Artist, emcee, producer, storyteller, activist, and mystic from the state of Texas
The creator behind the OPTAGON uses Midjourney, Motionleap, and various photo editing software to weave a tale we’ve fallen in love with.
He’s interested in learning Unreal Engine, Blender, DALL-E, and more about Google AI. He’s also interested in developing skills with Adobe Photoshop, understanding NFTs, and building out their writing skills.
What does Generative Art mean to you?
“Power to the Proletariat,” the Optagon says.
"Power to the proletariat" is a phrase that originated from Marxist theory and refers to the idea that the working class (the proletariat) should have the political and economic power in society instead of the ruling class (the bourgeoisie).
Generative art is a form of art created using algorithms and computer programs, allowing for the creation of unique and constantly evolving artwork.
However, it's not just about aesthetics; it can be a powerful tool for expressing social justice, equality, and solidarity.
By challenging the dominant narratives in society, generative art can promote alternative ways of thinking about the world. It can help visually represent complex economic and political systems, making them more accessible to the general public and demystifying these systems.
Generative art can be a tool for empowering people to take control of their own lives and the systems that govern them. By making art more accessible and inclusive, it can break down barriers that prevent people from accessing the means of cultural production.
This could be seen as an important step towards achieving power to the proletariat, where the working class has political and economic power in society.
Learned, Learning, and the Future
“With the right visual references, I can be an effective storyteller,” the Optagon says. “Generative art has expanded my creativity and motivated me to grind.”
In the long-term, he hopes to find a pathway to sustenance through self-employment.
Everything optagon.ai shares continuity.
Nothing is accidental.
Everything is connected.
Exploring the Octacosm
“Like all writers and world builders, my fictional universe is a reflection of myself,” he says.
“The Optacosm is me; and the stories and characters within it are all aspects of my personality, history, and experiences. The Lightkeepers and Optagon 1.0, who are the central protagonists of the first half of the overall series, are my hero and martyr complexes; willing to sacrifice anything to save everyone,” he continues.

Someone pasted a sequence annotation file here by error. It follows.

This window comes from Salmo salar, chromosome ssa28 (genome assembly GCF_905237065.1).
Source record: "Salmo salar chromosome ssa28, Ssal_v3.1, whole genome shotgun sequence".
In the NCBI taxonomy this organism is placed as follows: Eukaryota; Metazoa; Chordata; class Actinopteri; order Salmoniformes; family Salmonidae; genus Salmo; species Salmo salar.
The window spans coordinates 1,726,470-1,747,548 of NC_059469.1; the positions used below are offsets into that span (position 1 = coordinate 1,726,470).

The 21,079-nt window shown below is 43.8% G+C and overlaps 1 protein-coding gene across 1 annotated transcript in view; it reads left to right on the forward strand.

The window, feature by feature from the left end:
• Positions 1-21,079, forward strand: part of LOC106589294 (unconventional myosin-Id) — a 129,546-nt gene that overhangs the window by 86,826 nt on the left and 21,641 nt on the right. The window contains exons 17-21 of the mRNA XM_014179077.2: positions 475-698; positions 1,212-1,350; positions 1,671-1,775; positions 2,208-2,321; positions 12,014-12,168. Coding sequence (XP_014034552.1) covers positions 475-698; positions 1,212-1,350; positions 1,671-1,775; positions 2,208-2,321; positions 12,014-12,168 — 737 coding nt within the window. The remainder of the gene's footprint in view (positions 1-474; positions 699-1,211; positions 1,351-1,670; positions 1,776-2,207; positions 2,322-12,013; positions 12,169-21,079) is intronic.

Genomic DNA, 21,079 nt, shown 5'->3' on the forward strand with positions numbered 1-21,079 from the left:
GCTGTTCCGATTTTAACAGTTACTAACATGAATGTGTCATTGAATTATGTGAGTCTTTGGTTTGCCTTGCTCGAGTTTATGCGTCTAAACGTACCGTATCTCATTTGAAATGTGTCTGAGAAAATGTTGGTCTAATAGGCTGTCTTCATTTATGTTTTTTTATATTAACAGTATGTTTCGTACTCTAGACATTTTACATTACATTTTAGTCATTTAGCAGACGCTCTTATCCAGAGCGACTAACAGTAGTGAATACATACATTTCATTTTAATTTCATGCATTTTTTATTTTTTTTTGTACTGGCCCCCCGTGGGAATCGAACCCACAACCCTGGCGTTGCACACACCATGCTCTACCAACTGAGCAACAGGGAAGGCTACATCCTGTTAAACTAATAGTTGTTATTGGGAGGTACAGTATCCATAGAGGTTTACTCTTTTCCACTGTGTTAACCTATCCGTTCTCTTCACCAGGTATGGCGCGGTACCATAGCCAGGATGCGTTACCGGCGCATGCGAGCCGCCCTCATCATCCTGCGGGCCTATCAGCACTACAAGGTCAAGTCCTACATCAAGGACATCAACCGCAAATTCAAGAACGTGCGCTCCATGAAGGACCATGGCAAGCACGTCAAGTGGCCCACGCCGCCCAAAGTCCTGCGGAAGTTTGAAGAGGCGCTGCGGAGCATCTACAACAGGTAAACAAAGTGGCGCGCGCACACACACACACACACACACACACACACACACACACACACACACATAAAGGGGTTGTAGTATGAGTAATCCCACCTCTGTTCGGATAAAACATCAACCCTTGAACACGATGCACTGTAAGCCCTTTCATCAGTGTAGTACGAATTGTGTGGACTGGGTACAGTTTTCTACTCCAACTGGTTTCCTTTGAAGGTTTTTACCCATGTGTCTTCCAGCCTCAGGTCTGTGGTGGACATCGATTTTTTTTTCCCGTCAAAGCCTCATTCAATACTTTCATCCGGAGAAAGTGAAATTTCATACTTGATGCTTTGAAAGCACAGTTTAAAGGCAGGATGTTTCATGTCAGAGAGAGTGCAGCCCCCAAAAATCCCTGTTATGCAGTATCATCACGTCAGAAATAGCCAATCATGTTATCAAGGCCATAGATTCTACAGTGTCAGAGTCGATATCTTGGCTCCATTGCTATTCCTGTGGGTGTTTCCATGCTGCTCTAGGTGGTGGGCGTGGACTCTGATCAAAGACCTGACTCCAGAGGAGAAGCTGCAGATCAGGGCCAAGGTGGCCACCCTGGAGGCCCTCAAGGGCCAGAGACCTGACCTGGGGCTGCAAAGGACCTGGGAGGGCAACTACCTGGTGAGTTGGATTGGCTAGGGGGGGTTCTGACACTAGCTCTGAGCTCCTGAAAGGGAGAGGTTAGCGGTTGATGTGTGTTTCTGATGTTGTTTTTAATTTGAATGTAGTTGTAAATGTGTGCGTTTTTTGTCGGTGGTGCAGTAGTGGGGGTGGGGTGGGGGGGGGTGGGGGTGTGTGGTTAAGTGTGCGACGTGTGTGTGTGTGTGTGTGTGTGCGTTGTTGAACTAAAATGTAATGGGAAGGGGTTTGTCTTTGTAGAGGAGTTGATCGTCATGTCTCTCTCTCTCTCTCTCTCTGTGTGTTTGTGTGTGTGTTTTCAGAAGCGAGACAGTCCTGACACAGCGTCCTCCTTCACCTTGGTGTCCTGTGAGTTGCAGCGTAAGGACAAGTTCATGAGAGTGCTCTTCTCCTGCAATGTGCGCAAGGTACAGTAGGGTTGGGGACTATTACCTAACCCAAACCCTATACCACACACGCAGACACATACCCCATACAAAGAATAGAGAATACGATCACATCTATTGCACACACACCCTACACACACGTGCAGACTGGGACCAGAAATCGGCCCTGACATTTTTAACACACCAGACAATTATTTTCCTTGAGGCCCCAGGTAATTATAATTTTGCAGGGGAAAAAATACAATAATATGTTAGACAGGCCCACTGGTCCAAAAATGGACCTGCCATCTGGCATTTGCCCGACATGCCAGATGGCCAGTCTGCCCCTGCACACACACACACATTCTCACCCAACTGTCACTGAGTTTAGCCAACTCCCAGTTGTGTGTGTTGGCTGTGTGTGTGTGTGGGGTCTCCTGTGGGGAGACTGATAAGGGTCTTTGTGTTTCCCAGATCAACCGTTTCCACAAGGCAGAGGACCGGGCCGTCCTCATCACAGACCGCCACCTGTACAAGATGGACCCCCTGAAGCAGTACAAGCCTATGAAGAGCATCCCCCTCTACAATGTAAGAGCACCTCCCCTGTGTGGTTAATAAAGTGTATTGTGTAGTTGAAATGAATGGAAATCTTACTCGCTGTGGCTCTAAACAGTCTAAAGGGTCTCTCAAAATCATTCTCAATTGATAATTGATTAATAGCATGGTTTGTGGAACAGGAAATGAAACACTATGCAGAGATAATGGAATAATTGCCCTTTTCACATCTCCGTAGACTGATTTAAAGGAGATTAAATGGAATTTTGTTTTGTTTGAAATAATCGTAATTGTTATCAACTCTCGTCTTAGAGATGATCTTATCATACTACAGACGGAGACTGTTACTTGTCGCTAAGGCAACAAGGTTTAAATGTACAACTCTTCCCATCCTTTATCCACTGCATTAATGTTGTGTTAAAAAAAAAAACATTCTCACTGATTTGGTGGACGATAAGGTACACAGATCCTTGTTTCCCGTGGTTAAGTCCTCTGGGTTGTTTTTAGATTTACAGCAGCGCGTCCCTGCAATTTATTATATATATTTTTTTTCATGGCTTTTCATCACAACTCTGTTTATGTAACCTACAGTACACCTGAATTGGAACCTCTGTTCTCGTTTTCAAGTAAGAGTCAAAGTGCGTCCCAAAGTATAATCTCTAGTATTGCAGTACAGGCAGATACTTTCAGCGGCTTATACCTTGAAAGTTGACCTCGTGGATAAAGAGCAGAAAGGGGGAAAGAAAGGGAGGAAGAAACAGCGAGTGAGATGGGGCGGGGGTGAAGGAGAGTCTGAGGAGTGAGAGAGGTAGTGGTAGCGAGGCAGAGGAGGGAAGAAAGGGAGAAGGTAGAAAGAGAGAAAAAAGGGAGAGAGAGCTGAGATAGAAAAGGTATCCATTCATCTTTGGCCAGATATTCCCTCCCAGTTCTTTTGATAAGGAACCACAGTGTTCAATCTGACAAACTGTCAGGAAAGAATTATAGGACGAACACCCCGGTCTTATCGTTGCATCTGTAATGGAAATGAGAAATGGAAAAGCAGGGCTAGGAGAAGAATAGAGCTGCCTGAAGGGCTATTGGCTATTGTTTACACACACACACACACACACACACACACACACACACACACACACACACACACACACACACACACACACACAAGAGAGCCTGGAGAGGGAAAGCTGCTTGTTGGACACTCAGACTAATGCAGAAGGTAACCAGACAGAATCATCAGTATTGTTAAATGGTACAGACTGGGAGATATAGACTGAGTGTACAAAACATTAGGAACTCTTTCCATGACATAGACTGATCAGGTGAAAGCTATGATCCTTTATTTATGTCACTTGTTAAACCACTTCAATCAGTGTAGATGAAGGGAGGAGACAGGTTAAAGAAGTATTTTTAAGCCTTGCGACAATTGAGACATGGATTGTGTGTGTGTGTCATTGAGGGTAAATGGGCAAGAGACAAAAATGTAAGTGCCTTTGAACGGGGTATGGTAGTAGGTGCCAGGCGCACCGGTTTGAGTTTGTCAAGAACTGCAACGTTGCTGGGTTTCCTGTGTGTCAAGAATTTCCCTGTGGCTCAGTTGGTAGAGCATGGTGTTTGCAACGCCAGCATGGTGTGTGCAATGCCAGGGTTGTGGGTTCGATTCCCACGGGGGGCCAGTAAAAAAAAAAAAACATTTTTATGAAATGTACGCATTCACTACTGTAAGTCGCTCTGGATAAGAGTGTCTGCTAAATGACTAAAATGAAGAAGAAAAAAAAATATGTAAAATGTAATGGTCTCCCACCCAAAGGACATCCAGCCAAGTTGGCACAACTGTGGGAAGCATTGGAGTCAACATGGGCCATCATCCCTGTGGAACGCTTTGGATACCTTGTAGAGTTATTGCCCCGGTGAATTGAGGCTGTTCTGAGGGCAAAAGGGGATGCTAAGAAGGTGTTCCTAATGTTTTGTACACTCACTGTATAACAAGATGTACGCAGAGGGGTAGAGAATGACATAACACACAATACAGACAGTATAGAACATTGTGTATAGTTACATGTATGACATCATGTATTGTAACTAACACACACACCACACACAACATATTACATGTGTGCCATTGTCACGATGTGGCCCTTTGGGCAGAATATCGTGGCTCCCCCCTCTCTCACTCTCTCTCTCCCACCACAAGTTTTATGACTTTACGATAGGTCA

“Sophia, inspired by the Gnostic figure of the same name, who is a sort of fallen angel-like figure, is my mysticism and occultism personified. She believes the harshness and limitations of physical existence to be cruel and intolerable; and that any and all means of circumventing these laws should be utilized; so, she creates the Genii (servitor spirits) to assist mortal kind in doing just that,” he says.
“Daena, who is the primary antagonist of the Optacosm, is my darker nihilistic side. She shares in Sophia’s disdain for the restraints of existence; but unlike Sophia, who wants to serve mortal kind and improve existence, Daena just wants to watch it all burn,” he adds. “These aspects come into conflict with one another during the most pivotal moment in the story; during the “Abaddon Incursion” saga, referred to in-story as the Great Multiversal War.”
“Ultimately, reality is saved by restoring the Crystalline (multiversal border), suppressing the nihilistic aspects of myself (the Legions of Abaddon); but at the expense of my heroic and martyrdom complexes (Optagon 1.0 and Lightkeepers),” he continues.
“Then we get to Bob,” he says.
“Bob, who is the silly main figure of my current series, represents my humility. He is constantly being embarrassed, and can never seem to do anything right. We will see him transform and evolve quite unexpectedly as the story progresses.”
fuji color film, polaroid, 1999 –v 4
And, on a final note, the Optagon reminds us, “wage slavery is an intolerable infringement on human rights.”
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